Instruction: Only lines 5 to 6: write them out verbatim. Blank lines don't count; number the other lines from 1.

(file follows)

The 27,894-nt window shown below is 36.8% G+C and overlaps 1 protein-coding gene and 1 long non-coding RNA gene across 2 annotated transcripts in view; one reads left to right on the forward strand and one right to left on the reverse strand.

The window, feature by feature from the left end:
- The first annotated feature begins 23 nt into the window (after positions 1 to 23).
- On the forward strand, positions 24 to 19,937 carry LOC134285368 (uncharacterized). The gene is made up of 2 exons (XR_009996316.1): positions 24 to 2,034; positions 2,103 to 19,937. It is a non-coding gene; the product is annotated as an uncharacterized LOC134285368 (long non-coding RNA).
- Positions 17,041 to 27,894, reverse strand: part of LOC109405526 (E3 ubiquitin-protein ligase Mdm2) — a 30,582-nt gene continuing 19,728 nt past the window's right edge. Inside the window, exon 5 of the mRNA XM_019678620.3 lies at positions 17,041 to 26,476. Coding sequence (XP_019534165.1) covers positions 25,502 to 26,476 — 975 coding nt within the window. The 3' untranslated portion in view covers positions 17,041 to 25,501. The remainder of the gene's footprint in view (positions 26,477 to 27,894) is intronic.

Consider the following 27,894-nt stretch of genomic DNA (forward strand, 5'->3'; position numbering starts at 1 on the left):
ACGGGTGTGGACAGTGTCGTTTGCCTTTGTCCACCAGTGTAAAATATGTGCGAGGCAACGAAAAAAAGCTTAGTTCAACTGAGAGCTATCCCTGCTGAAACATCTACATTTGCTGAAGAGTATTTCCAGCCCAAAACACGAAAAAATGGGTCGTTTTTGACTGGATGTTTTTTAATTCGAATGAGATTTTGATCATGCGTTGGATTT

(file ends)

- Positions 17,041 to 27,894, reverse strand: part of LOC109405526 (E3 ubiquitin-protein ligase Mdm2) — a 30,582-nt gene continuing 19,728 nt past the window's right edge. Inside the window, exon 5 of the mRNA XM_019678620.3 lies at positions 17,041 to 26,476. Coding sequence (XP_019534165.1) covers positions 25,502 to 26,476 — 975 coding nt within the window. The 3' untranslated portion in view covers positions 17,041 to 25,501. The remainder of the gene's footprint in view (positions 26,477 to 27,894) is intronic.

Consider the following 27,894-nt stretch of genomic DNA (forward strand, 5'->3'; position numbering starts at 1 on the left):